Book of a lifetime: An Artist of the Floating World, By Kazuo Ishiguro
Friday 17 May 2013
The Booker Prize-winner The Remains of the Day is Kazuo Ishiguro's most famous novel, but An Artist of the Floating World is his one book that I re-read at least once a year.
Set in Japan three years after the end of the Second World War, the novel is narrated by Masuji Ono, a respected artist before and during the war. Now retired, Ono spends his days gardening and making half-hearted repairs to his large, crumbling house. The novel opens with a subdued and evocative sentence: "If on a sunny day you climb the steep path leading up from the little wooden bridge still referred to around here as 'the Bridge of Hesitation', you will not have to walk far before the roof of my house becomes visible between the tops of two gingko trees."
This hesitancy breathes through the book. With his wife and son killed in the war, Ono struggles to cope with the changes wrought on his life, his two daughters and his society. As daughter Noriko enters another set of marriage negotiations, Ono reflects on his role as a painter supporting Japan's war through ultra-nationalistic artworks, and how he betrayed a student to the government, resulting in the student's imprisonment and torture.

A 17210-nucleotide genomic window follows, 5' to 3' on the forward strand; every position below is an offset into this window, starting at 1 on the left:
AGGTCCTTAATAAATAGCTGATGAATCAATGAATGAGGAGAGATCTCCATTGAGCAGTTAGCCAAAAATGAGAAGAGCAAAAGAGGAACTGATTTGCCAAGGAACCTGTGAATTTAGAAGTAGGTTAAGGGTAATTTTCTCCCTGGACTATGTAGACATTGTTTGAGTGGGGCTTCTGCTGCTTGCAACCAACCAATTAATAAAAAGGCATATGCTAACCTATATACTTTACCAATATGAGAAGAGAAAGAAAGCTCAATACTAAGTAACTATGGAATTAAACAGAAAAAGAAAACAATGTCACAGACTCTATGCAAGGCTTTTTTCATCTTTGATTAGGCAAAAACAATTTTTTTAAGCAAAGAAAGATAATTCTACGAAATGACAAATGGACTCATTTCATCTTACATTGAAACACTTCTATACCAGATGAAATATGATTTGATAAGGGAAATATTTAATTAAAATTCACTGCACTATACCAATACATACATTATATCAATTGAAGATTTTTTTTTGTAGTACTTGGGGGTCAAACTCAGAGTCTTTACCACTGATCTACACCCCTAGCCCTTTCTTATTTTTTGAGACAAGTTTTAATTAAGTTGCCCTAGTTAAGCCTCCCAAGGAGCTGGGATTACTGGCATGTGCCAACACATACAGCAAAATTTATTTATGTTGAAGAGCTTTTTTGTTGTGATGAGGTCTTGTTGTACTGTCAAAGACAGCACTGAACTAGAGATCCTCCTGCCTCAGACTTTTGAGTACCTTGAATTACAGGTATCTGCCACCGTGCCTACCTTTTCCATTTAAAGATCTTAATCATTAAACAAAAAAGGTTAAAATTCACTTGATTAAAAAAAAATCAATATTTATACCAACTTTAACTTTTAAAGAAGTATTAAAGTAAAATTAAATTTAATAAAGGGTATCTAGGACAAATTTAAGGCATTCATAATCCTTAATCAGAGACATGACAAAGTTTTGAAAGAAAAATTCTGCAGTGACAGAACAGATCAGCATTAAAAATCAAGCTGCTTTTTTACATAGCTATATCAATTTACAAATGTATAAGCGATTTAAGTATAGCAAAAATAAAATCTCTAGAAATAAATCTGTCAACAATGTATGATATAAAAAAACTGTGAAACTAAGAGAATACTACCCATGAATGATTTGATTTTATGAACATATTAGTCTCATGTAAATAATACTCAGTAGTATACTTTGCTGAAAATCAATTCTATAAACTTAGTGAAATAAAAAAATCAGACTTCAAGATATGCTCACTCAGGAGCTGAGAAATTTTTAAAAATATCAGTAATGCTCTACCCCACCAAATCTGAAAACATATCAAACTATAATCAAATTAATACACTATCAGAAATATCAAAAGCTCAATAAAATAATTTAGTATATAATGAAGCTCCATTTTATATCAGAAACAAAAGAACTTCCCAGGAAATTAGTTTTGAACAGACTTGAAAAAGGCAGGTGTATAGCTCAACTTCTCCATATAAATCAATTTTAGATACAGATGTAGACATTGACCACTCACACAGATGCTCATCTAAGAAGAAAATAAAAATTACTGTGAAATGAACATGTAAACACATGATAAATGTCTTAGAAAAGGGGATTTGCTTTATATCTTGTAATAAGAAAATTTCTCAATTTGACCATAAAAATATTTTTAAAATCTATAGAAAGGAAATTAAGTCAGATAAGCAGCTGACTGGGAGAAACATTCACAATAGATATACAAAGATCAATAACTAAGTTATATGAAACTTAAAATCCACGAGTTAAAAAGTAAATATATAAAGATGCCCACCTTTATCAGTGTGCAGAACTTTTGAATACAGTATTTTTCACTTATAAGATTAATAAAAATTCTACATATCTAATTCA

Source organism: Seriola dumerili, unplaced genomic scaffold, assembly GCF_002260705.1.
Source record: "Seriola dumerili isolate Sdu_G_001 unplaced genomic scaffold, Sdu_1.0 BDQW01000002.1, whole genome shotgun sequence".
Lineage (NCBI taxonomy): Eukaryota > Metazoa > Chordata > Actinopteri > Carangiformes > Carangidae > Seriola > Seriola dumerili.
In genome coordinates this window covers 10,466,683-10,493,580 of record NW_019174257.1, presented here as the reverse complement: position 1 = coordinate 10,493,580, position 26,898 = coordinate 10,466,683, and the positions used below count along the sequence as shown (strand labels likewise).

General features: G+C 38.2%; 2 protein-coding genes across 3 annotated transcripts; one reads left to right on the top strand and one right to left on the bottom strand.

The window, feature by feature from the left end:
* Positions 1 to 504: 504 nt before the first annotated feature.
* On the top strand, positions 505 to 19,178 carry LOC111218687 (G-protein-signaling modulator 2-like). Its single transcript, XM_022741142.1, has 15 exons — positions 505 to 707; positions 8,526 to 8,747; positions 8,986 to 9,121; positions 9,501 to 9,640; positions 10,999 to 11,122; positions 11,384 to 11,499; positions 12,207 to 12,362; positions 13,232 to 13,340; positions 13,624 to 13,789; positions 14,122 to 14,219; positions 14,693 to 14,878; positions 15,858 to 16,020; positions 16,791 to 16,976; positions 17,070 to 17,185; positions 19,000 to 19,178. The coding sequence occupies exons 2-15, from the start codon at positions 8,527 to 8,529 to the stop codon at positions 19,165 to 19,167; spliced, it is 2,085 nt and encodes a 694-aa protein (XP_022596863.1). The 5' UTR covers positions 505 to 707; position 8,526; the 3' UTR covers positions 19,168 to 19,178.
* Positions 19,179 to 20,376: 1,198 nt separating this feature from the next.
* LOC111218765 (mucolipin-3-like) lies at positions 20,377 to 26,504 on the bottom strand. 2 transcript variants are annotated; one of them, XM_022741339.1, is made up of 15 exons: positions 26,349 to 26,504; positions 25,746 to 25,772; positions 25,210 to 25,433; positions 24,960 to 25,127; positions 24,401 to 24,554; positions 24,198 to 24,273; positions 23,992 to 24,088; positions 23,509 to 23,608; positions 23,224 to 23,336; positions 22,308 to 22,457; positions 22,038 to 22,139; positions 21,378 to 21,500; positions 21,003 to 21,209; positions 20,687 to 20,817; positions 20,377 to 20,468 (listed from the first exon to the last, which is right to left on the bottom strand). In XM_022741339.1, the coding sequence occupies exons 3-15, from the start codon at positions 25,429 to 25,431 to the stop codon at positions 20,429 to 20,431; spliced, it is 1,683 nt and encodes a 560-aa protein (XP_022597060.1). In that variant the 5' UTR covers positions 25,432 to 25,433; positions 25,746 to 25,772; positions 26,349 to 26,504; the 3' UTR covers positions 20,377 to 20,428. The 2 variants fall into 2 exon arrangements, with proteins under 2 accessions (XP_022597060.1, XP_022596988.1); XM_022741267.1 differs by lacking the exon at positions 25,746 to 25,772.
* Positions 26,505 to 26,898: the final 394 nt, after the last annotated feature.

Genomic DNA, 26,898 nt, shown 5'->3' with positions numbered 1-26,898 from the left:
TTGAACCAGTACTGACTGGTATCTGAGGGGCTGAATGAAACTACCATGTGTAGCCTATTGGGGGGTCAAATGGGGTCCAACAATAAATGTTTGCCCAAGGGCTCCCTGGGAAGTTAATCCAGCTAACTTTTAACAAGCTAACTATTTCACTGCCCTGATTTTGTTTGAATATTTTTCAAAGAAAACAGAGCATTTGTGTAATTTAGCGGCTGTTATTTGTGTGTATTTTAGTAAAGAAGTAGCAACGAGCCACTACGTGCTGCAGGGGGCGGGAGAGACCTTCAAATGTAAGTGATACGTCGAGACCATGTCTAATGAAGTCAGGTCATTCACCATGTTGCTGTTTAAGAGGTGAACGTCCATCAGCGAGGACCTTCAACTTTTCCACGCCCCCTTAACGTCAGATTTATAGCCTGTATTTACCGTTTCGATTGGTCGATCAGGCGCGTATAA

As he wanders through the dusty corridors and unused rooms of the house, Ono's narrative drifts and eddies into extended digressions into the past before looping back to the present. We see him as a young man, defying his father's wish to take over the family business; we follow his artistic development, from painting Japanese-themed kitsch to breaking free from the confines of traditional Japanese art, to producing propaganda works for his country.
Like most of Ishiguro's narrators, the reliability of Ono's recollection is suspect. His reminiscences are usually qualified: "Of course, that is all a matter of many years ago now and I cannot vouch that those were my exact words that morning." In many instances he is forced to revise what he remembers, often grudgingly. "I am not one of those who are afraid to admit to the shortcomings of past achievements," Ono says near the end.
The themes that fascinate me as a writer are present in this novel: regret, guilt, the malleability of memory, the pains of ageing, solitude, loneliness. Ishiguro's writing is spare, and really nothing much happens in the book at all. And yet every time after I finish reading it, I view Ono – and the world – in a slightly altered light.
Tan Twan Eng appears on Wednesday 22 May at the Asia House Festival of Asian Literature (asiahouse.org); his novel 'The Garden of Evening Mists' is published by Canongate
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